Culture » Film

Q.T.'s steel fetish

A review of Kill Bill Vol. 1


You go girls.
  • You go girls.

Q.T.'s steel fetish

*Kill Bill Vol. 1 (R)

In Pulp Fiction, Quentin Tarantino taught us that redemption is always possible and that being a hit man is really cool. In Jackie Brown, he became smitten with chicks with guns. In Kill Bill, the poster child for up-from-the-video-counter auteurism has undergone a staggering apostasy.

He's now into chicks with samurai swords.

The standard Tarantino dismissal is that the man is spiritually bankrupt. Despite an encyclopedic knowledge of cinema, and a remarkable knack for unearthing forgotten R & B hits (not to mention forgotten movie stars), scratch beneath his flashy surface and there's just, well, more surface.

This may be true. Take away the ironic pop culture posturing and the violence, the snarky verbal savagery and the violence, the allusions to European (and now Japanese) cinema and the violence, and it's hard to see much evidence of any inner core of profundity, much less humanity.

But to borrow the Meatballs shibboleth, sometimes "it just doesn't matter." A friend in the film business once remarked how she'd never seen an audience so with a movie as Pulp Fiction. The college crowd I sat with in Kimball's was similarly transfixed. There were laughs and shrieks, but little by way of conversation, trips to the concession stand, or cell phone text messaging.

Even though Kill Bill has been spliced in half to avoid an Oliver Stone running time, Q.T.'s storytelling is tighter than Robert Novak's Rolodex, and undeniably pleasurable. While it's indeed half a movie (Volume 2 will slash screens in February), its ending is not so abrupt that it leaves you unsatisfied.

Kill Bill stars Uma Thurman as "the bride," aka "Black Mamba," whose wedding party has been taken out by a coterie of svelte thugs known as the "Deadly Viper Assassination Squad."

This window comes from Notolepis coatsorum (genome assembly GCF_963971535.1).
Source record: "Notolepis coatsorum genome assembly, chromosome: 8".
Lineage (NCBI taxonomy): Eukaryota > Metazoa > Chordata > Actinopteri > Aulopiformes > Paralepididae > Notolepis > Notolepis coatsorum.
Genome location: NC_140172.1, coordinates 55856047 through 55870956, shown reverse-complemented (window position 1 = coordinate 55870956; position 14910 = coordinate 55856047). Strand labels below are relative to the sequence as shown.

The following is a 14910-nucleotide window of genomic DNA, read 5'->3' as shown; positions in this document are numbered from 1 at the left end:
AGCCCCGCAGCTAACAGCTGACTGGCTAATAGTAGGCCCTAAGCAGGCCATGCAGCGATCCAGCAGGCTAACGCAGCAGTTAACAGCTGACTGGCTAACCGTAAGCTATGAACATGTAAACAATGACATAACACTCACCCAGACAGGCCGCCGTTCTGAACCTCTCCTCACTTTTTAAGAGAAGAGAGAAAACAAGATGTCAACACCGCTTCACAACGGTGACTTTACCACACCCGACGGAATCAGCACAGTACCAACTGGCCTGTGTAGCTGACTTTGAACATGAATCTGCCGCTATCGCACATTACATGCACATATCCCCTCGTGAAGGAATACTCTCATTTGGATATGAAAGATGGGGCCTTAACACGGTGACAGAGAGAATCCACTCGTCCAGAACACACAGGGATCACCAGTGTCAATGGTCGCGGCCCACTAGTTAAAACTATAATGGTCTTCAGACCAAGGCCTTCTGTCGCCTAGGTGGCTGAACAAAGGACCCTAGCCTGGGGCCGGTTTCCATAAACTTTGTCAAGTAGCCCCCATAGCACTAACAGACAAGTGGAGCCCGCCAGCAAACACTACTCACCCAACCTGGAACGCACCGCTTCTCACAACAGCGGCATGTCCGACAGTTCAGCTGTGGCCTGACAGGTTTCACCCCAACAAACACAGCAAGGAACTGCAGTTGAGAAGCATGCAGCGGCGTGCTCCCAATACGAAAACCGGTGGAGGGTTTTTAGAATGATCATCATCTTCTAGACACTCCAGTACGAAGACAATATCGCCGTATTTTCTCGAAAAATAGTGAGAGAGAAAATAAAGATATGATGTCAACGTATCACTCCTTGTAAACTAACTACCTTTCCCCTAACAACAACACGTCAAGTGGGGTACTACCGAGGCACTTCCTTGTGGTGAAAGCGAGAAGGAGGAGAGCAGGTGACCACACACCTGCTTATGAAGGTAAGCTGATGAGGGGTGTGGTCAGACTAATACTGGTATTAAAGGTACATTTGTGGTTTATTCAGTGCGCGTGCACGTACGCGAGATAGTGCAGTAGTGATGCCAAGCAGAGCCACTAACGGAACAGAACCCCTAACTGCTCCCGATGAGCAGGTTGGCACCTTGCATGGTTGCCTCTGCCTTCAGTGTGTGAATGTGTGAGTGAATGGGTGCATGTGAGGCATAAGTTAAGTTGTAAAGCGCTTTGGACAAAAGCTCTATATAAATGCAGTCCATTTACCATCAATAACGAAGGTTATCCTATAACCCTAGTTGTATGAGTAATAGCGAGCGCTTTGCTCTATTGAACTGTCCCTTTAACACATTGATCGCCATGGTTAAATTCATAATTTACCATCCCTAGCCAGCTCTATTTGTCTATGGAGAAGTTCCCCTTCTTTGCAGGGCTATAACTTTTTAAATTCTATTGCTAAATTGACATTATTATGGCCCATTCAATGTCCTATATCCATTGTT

Included in this illustrious murder team are the graceful O-Ren Ishii, (Lucy Liu), Vernita Green (Vivica A. Fox), Budd (Michael Madsen) and Elle (Daryl Hannah). Their leader is, of course, Bill: an omniscient Charlie's Angels patriarch with a dose of Dr. Evil thrown in. After wrecking the wedding, Bill shoots the bride in the head, until ...

She wakes from a coma four years later, bent on payback and nothing but. There's little more to Thurman's character, much less the entire film, just names on her "to-kill list," and elaborately staged blood spurting orgies of operatic violence.

These decadent and delightful fight scenes were choreographed by Tarantino and Yuen Wo-ping, of The Matrix and Crouching Tiger, Hidden Dragon fame. They're easily as dynamic and gruesome as any Asian splatter film you've ever seen. Tarantino's camera travels up close and personal with all sorts of pain-inducing projectiles, including his much-fetishized "Japanese steel" and enough severed anatomy to busy the Six Feet Under cast for 10 more seasons.

Naturally, Thurman slices, dices and decapitates all who stand (or jump, or kick, or punch) in her path. It's a delight to see her looking alive, as she too often appears comatose; her bored blue eyes undoubtedly the result of suffering through more Ethan Hawke novels than anyone should bear.

As with Crouching Tiger, Hidden Dragon, Kill Bill seduces like an ornate dance piece, except where Ang Lee's paean to martial arts cinema smacked of the high church, Tarantino's twangs like a raucous rock power ballad.

Kill Bill closes with a cliff-hanging plot disclosure, a cavernous sword slash in Thurman's back, and three names left on her "to-kill" list. It's not too hard to figure what Volume 2 has in store, but certainly nothing that will make us feel or think anything beyond a guffawing cooooolllll!

-- John Dicker

Cinemark 16, Tinseltown, Kimball's Twin Peak

Add a comment

Clicky Quantcast